Ups and downs of being a 'carer'

  • 2 replies
  • 43 subscribers
  • 71 views

Hi, my husband has intra-hepatic cholangiocarcinoma, diagnosed in Nov-Dec 2023, so getting on for 9-10 months ago, now. There was no single day when the diagnosis was made, a series of events, crises and tests, one vague and unhelpful conversation, shocking discoveries online and in written clinical discharch notes to the GP all eventually made the foggy picture more and more focused and clear. T has now completed eight cycles of combined chemo-immunotherapy and his inoperable tumours (in his liver) have shrunk considerably. (We are in the lucky 25% in that regard, re this line-one treatment.) However, it is all very tiring for both of us. As we are old enough, and in flexible jobs that can be scaled down (I'm freelance, he's an academic), we're very fortunate compared with many. But it's still exhausting. We manage pretty well. T uses what he calls 'positive denial' to get on with ordinary life as much as possible, focusing on small things that give him /us pleasure. Good quality coffee, doing the crossword together daily, listening to music and - for him - buying vinyl as he fancies. We've kept up going to the theatre and to films, as they're low energy, and walk when we can along by local allotments and watch them grow. I think keeping going is much more where we're at than any kind of bucket list. Small pleasures: chocolate, ice cream, tea and cakes out whenever we fancy it. We've both had reflexology at our local hospice and each found it fantastic. T was very sceptical about it beforehand. He said it wasn't best use of his time, but I was keen for him to come to something at the hospice so it became familiar to both of us. They put on a good lunch and have an amazing garden. It's always pleasant to go there. T says he feels very positive there, without any prompting from me. We've done a watercolouring class together at another cancer support service. That was a great success. I've had a course of counselling which was very helpful for me. T gets very tired and has low days, or parts of the day, especially when he's in pain or gets really used up. Then he feels vulnerable or pissed off, or withdraws. He can feel absolutely overwhelmed, or be a bit grumpy. I've taken on much more of the household management. My own health needs need to take second place, as T was very supportive in the past, the loss of that active support can be difficult sometimes. I had a health scare recently and am not currently allowed to drive. How much T should drive has been a cause of tension and friction, as we have held different perspectives. Talking with trusting, caring friends is helpful to get any fears and frustrations off my chest in a safe space. We've both discovered we can manage public transport for long journeys, and it's less tiring than long motorway drives. We're considering renting cars in local areas, for flexibility, after doing the bulk of the miles by rail. (T's mum is still alive, so visiting her is important). It's good to hear other people's stories. The loyalty/personal feelings tension is a difficult one to live and to navigate. I've got better at not overwhelming T. Giving him support, space and quiet times when he needs them, allowing him to prioritise friends, colleagues, interests, but it's not always easy. Most days I think 'Well, we didn't get that quite right'. And it can be lonely. But, it must be so much worse for him. So, we keep going, focusing on small steps, comforts and pleasures, and mimimising too many demands and commitments.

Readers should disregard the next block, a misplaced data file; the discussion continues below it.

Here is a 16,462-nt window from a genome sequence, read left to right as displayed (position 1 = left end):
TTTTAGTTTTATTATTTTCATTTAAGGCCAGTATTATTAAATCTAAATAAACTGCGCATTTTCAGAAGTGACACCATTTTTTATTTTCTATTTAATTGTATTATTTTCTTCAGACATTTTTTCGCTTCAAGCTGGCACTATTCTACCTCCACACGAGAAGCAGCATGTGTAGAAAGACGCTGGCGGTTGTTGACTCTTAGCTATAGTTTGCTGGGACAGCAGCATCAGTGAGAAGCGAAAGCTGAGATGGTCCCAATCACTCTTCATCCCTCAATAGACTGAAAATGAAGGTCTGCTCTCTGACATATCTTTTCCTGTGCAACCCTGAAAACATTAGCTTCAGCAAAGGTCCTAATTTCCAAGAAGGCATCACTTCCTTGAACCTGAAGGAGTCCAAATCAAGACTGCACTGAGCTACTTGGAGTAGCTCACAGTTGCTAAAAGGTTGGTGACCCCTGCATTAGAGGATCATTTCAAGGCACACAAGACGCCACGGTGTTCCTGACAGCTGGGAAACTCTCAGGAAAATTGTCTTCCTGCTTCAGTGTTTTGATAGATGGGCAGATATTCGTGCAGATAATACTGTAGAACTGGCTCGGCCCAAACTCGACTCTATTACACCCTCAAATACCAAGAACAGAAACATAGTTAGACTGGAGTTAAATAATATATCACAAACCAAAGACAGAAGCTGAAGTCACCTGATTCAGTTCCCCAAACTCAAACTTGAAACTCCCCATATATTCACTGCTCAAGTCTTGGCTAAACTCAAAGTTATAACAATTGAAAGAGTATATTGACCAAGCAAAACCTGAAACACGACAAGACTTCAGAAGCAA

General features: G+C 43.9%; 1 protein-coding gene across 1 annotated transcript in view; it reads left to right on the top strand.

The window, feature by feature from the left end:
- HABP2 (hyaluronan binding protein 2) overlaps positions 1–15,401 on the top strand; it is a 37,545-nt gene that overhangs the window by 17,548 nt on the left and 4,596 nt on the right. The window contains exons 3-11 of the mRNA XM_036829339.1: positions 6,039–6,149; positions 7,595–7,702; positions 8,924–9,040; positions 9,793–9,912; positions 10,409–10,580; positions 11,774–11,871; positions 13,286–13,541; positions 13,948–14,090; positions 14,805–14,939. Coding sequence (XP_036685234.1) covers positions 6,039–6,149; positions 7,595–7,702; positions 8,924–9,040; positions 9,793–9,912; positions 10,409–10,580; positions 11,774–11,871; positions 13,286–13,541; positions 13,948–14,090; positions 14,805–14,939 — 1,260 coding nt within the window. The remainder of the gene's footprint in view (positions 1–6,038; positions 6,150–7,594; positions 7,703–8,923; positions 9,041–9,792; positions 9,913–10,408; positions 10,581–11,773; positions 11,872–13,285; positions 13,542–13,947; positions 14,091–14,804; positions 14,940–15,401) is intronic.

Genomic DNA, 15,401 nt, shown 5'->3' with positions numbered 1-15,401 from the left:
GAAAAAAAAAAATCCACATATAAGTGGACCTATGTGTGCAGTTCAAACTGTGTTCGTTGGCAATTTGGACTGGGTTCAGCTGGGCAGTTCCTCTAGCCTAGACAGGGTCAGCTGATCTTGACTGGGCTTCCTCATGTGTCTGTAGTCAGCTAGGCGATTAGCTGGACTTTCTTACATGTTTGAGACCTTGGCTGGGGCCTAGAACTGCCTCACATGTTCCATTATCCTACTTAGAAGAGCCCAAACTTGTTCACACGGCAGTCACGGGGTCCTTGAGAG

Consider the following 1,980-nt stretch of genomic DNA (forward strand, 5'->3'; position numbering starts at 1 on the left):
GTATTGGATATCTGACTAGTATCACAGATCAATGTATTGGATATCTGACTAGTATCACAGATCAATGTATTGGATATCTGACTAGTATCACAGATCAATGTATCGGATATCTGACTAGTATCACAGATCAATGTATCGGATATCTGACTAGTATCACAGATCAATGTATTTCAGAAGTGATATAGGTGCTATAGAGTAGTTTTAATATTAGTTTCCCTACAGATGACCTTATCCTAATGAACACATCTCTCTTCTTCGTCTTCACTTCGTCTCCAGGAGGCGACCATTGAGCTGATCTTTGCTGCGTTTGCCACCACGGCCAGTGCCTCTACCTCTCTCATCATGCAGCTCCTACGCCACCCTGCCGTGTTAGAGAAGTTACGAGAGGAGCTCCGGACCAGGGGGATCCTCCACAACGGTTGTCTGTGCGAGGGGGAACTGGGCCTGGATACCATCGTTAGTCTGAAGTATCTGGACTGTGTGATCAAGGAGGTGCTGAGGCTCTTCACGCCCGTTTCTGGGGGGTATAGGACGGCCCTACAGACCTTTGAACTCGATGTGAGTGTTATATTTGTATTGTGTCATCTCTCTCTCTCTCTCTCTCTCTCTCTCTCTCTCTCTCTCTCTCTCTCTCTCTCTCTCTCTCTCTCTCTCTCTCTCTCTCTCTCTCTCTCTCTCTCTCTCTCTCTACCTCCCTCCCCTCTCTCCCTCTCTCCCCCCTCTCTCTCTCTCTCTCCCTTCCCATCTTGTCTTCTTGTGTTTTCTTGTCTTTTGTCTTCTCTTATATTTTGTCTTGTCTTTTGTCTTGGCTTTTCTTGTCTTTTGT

• Hi  and welcome to the Macmillan Community but so sorry to hear about the journey you and your husband has been on.

    A cancer diagnosis like this in the family can be such a challenging and stressful time but getting support from others who are dealing with the ‘exact same' support challenges can help you a lot.

    This New to Community area is like our reception desk where we try to direct you to the best part of the Community for you to get support. The Community is actually divided into dedicated Support Groups (Discussion Rooms) and when it comes to the practical and emotional challenges of supporting your husband and indeed yourself you may benefit from joining and posting in our 

    Carers only 

    Supporting someone with incurable cancer

    ……. support groups where you will connect with a wide range of members navigating the exact same support challenges.

    To connect with a group click on the “Bold Italic Links” I have created above …… then once the group page opens click in the [ Black - Click to Join - Banner ] that appears at the bottom of the page and this will then confirm that you have joined the group.

    When you are ready……. you can introduce yourself by putting up your very own post by clicking [ + Create new post] or [ + ] in the top right of the group page.

    You can copy and paste the text from this post into your new post.

    You may find it helpful to call the Macmillan Support Line open 8am-8pm (timings may differ across services) 7 days a week on 0808 808 00 00. This service provides cancer information, practical information, emotional support, benefits/financial guidance or just a listening ear.

    We also have our Ask an Expert section but do allow 3 working days for a reply.

    Please do get back to me if you need further help navigating the community.

    Mike (Thehighlander)

    It always seems impossible until its done - Nelson Mandela

    Community Champion Badge